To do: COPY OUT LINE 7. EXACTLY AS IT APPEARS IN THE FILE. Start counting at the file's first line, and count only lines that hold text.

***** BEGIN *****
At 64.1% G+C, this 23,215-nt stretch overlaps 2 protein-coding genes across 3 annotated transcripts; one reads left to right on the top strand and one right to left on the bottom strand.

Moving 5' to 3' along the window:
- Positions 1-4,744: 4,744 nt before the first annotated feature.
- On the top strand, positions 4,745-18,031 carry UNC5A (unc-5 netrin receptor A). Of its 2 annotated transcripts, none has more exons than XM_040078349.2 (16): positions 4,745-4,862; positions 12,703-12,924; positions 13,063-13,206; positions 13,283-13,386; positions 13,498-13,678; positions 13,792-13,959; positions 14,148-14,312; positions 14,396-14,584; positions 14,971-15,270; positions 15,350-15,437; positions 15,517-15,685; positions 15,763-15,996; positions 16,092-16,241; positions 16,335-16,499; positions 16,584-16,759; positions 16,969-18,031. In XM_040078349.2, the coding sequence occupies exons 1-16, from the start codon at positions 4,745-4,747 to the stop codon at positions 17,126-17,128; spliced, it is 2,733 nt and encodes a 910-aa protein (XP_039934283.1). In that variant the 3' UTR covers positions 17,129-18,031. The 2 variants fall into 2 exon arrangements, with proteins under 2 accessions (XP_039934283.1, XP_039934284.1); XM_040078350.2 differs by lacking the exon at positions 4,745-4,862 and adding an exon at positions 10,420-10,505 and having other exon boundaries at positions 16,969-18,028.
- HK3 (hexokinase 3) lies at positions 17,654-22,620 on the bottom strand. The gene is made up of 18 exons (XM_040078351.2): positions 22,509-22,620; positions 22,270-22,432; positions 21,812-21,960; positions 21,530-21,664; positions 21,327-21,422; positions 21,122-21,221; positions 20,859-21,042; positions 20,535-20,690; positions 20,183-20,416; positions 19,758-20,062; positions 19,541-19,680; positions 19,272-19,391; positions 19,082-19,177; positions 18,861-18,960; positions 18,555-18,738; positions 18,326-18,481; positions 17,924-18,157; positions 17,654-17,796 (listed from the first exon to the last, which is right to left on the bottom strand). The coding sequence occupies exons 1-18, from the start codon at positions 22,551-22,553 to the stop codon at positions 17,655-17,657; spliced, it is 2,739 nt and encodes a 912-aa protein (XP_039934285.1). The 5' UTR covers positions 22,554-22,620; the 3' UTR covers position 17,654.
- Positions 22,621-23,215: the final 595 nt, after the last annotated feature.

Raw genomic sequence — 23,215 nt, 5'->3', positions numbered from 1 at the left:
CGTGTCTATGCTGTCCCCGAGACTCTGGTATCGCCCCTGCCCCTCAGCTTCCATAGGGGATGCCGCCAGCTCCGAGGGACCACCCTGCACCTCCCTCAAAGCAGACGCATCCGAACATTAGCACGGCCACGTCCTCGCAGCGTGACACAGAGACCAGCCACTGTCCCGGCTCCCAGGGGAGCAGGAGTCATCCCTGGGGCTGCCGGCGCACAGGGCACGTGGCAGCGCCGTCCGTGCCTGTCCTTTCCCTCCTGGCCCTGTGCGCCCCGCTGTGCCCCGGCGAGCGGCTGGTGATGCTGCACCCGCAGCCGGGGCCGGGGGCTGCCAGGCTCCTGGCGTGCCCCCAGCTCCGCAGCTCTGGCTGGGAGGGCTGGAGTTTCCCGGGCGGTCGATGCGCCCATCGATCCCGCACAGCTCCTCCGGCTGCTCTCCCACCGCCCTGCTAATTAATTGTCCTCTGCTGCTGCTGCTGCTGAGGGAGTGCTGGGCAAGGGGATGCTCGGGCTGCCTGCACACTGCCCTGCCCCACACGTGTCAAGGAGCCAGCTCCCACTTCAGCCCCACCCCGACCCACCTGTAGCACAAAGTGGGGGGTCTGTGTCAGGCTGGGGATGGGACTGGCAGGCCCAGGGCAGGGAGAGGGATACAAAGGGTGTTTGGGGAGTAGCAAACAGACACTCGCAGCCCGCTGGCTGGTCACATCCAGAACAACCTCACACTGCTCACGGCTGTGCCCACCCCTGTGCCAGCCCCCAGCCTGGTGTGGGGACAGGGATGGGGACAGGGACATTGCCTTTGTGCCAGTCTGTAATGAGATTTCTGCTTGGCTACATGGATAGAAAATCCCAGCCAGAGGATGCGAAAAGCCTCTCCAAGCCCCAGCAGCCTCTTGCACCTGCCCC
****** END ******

Raw genomic sequence — 23,215 nt, 5'->3', positions numbered from 1 at the left: